By Tony Young



he rare velocipede from the Pioneer Village collection is being displayed on loan in the White County Railroad Museum at Bald Knob.  This antique contraption was probably used by railroad inspectors.  But, according to “Hear The Train Whistle Blow,” a railroad history by Lucius Beebe and Charles Clegg, privately owned velocipedes like this were “a potent inducement to suicide.”  They were sold to citizens in vast numbers. “To save walking the tracks,” according to the book, “people were urged to ride the rails without the inconvenience of paying fare, and hundreds were killed before free riding was inhibited by law.” 

More than 40 years ago, a Kensett man brought a velocipede in to Searcy and sold it as scrap metal to Thompson’s Salvage.  Owner Maurice Thompson gave it to Oran Vaughan, the founder of Pioneer Village, and thus this rare curiosity from the past was saved.  

According to local historians, the Kensett velocipede was probably used by Missouri and North Arkansas Railroad track inspectors, who traveled assigned sections of track checking for damage and signs of wear. 

Velocipedes (from the French for "swift footed") had both foot pedals and handles. Unlike the more common handcar, which sped across the tracks through hand pumping, the velocipede was made to move through a combination of pushing and pulling its handles forward and backward while also pedaling in the manner of a bicycle. Three flanged wheels kept the velocipede on the tracks; a fourth wheel would have added unnecessary weight. It was important that the vehicle be lightweight, as the rider often was alone when the velocipede needed to be removed from the tracks or turned around.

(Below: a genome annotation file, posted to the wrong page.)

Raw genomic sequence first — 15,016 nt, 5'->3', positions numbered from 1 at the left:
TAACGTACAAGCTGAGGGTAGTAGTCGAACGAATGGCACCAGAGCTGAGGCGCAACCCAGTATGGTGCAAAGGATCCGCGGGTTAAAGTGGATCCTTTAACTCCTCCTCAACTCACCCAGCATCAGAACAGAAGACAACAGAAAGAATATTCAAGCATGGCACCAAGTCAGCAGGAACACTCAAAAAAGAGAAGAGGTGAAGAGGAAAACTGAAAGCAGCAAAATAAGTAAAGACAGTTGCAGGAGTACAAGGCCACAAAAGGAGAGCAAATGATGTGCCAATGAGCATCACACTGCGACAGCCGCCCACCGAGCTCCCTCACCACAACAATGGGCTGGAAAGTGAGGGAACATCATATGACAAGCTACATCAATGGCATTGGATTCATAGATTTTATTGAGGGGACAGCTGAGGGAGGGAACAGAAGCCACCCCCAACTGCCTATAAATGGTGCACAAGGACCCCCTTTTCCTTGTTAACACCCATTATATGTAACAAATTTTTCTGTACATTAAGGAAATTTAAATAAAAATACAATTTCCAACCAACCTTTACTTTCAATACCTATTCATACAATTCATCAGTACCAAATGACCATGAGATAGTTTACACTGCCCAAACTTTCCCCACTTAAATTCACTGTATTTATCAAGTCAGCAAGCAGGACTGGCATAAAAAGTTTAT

Craig Christiansen and David Jackson have prepared a nice display for the Kensett velocipede.  You can see it in the White County Railroad Museum.  The sign notes that it is “Provided Through The Generosity of the White County Historical Society.